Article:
Michaela Blanc
Revisited July, 2018


“Time is not money. Time is the fabric of our life.”

Antonio Candido


In the early summer of 2016, the task of writing a report on artists’ workspaces was assigned to me by Marcelo Campos as part of a course he taught on curatorship and composing critical texts in Brazil. Taking place at the Casa França-Brasil and divided into six modules, those meetings doubled as experimental platforms for narrative structures and ways of communicating languages.

Among other small, arbitrary decisions made over the course of one day, I decided to visit a studio I already knew, albeit within another context. Although I may have cheated the system, what I encountered belonged to the order of the new.

I believe that visiting an artist’s studio is akin to plunging deep into the world of his concerns, experiencing the powers that led him to plan this or that project. To experience the sphere within which the artist allows us to follow his certainties and conflicts, while opening breaches for the elaboration and deconstruction of the scenarios that run through the works.

On the occasion of my very first visit to Renato Bezerra de Mello’s laboratory, I recall my awe at the spatial arrangement: a table in the middle of an empty room and three windows the view from which highlighted the whole of Cinelândia square. This time around, the following objects could be seen upon the table: grids, maps, little cylinders, buttons, small boxes, shards of colored glass and curious vintage chairs that were unlike the ones I had seen in an earlier visit.

The tidy room of the earlier visit had given way to a disarray of empty boxes that awaited the dismounting of his solo show that had occupied the galleries of the Paço Imperial to that date. In a second room stood a flat file cabinet with one of its drawers opened, although the artist pointed to another corner and a pile of sheets of very fine paper upon which were drawn countless little red dots. One of the dots on each sheet was misshapen – many of them to Renato’s eyes only. That collection of errors was revisited and would be bound along with other pads found at the bottom of the previously mentioned open drawer.

I ask whether he would be able to work there, and he touched upon the anxiety he was experiencing. He was working at home; he took a vacation from himself. I realized that nervousness makes noise in the silence achieved through the daily exercise of work. It is not easy to be organized in a time of methodical arrangement.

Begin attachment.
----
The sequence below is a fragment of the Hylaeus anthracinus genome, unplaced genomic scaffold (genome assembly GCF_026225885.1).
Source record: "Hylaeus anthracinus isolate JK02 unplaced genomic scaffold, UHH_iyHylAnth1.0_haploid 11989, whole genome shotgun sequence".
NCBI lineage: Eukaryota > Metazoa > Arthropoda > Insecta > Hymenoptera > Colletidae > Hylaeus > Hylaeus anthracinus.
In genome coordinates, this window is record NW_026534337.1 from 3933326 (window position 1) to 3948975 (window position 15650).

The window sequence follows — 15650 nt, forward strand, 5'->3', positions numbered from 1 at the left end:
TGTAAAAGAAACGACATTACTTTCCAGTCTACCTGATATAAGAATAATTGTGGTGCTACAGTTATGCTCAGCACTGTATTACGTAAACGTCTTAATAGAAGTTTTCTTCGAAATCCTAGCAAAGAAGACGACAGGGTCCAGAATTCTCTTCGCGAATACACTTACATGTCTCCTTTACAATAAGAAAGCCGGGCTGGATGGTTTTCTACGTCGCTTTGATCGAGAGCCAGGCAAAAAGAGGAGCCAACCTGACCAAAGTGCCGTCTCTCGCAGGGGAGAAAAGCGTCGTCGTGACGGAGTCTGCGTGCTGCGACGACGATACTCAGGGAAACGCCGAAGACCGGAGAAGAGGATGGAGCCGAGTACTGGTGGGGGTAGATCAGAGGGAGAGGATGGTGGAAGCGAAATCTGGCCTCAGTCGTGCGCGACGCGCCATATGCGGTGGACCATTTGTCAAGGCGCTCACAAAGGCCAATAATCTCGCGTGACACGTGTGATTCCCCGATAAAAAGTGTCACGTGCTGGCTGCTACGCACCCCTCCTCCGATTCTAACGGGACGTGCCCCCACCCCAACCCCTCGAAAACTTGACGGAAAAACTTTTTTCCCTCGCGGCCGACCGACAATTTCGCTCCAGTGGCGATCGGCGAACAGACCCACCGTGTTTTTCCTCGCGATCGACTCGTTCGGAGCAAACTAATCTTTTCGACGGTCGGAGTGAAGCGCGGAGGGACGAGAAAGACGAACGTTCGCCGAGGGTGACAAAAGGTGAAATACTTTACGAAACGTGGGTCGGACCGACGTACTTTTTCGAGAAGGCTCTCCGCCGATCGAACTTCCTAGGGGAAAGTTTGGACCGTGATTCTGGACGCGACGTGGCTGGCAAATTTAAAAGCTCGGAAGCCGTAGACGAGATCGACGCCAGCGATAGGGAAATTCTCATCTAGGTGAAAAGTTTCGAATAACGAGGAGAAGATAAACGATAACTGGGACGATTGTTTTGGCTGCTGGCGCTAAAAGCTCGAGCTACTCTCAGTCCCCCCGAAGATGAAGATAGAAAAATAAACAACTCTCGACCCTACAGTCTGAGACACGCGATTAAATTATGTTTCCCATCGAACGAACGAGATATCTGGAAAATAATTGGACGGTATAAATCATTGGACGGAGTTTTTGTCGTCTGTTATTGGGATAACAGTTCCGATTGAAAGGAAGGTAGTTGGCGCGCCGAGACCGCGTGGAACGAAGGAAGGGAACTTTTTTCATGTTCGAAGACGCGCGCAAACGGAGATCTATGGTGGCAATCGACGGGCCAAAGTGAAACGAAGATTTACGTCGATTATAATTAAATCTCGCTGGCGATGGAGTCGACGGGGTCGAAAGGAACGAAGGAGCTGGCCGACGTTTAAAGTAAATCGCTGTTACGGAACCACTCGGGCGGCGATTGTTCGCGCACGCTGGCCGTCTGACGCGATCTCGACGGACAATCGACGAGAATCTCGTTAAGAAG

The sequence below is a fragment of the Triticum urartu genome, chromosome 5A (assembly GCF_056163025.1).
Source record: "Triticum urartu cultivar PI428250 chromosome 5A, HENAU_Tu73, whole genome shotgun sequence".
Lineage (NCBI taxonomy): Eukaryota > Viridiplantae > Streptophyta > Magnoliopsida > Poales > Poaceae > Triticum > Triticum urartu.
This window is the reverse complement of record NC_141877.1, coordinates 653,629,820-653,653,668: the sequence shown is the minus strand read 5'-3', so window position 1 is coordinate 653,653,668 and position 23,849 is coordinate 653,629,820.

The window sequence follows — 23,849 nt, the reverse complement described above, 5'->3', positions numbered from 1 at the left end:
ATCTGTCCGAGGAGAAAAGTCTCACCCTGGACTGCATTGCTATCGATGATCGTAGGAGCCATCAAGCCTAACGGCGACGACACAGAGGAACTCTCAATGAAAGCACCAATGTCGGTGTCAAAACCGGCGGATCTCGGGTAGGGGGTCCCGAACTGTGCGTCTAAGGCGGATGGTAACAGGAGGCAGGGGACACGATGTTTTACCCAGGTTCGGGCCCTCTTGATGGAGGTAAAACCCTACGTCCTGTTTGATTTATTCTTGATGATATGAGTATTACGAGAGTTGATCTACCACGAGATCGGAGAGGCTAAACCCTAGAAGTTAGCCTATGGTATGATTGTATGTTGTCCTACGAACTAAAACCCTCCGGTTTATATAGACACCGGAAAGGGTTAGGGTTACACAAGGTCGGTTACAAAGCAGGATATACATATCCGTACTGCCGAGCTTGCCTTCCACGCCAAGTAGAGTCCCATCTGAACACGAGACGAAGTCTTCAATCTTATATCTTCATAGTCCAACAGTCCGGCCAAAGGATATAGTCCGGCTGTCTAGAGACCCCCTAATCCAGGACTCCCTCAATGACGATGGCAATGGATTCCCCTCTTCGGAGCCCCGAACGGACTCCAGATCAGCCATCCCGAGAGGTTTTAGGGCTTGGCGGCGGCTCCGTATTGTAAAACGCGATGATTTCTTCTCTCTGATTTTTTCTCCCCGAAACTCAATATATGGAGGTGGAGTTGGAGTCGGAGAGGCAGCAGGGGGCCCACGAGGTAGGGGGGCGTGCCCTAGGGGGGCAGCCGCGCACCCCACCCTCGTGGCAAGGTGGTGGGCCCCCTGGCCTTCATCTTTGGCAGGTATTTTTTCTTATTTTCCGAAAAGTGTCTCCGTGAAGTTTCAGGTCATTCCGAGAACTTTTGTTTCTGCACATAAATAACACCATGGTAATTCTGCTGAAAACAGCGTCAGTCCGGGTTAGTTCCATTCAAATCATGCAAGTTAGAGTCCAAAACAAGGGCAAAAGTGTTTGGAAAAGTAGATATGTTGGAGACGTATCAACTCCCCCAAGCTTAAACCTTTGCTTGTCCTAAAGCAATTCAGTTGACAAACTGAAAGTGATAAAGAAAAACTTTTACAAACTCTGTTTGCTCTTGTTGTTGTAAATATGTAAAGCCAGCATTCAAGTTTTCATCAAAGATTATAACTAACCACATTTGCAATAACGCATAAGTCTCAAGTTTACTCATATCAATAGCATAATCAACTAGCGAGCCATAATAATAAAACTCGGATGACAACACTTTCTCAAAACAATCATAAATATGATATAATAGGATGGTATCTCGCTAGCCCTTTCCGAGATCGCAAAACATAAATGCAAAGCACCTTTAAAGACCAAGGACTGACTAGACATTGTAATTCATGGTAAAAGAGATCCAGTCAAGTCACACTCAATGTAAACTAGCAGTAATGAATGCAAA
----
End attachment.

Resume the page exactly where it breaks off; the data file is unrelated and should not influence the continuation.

It is inside this space that Renato remains immersed in a solitary process, engaged in operations repeated again and again, hole punching tiny carbon paper confetti from sheets containing series of little rounds and squares both drawn and punched, allowing the layers and transparencies of the various piles of sheets to serve as a clue to its symbolic meaning.

Nothing in that space is gratuitous or extra, all of the materials around present themselves as the organism of a collection made up of series that interweave in accordance with the passage of time and the small acts of everyday life. The artist speaks of Paris, of the solitude he learned to cultivate, and shows me the archive of post cards on which he is both sender and addressee. The cartographic foundation of the immigrant wanderer’s interests. In this studio, he fights a battle with discipline itself as he reacts to the task of extending time.

The artist employs the word ‘accumulation’ more than once and believes that his collecting habit   began during his childhood. As a child, he removed the stamps from the letters that arrived at the family’s Recife address, and stored them away: “All the stamps are there”, pointing a finger at some shelf. He also collected and stored his father’s empty cigarette packs in a closet.

His connection with his very large pernambucana family is a powerful one and continues to directly cast light upon work such as the letters exchanged between his father and his grandfather during the 1940s, which he reproduced on carbon, copied five times as mementos to each of his sisters. Or the linen tablecloth and napkins offered by his mother when he was preparing to move to the city of Rio de Janeiro. Samples of fabric were returned more than once to be embroidered by family members, neighbors and friends of friends. Another instance of the affective link is the Visionários [Visionaries] project, in which hundreds of plastic slide viewers containing portraits culled from family albums hang from the ceiling; said portraits are of relatives who became intimate only through the real or invented recollections of those who told him their stories.

The durability of paper, the dried ink in the pen, the fragility of the fabric, the oblivious photograph and loose snippets of the thread used in embroidery – these events are determined by the unpredictability of time. Renato Bezerra de Mello’s work is like a warning that all things tend to disappear. We must bind ourselves to one another in order that we may recognize and retrieve fragments of memory. In his eighth-floor silence, Renato Bezerra de Mello learns to create and extend intervals of time.


Michaela Blanc

Revised July 2018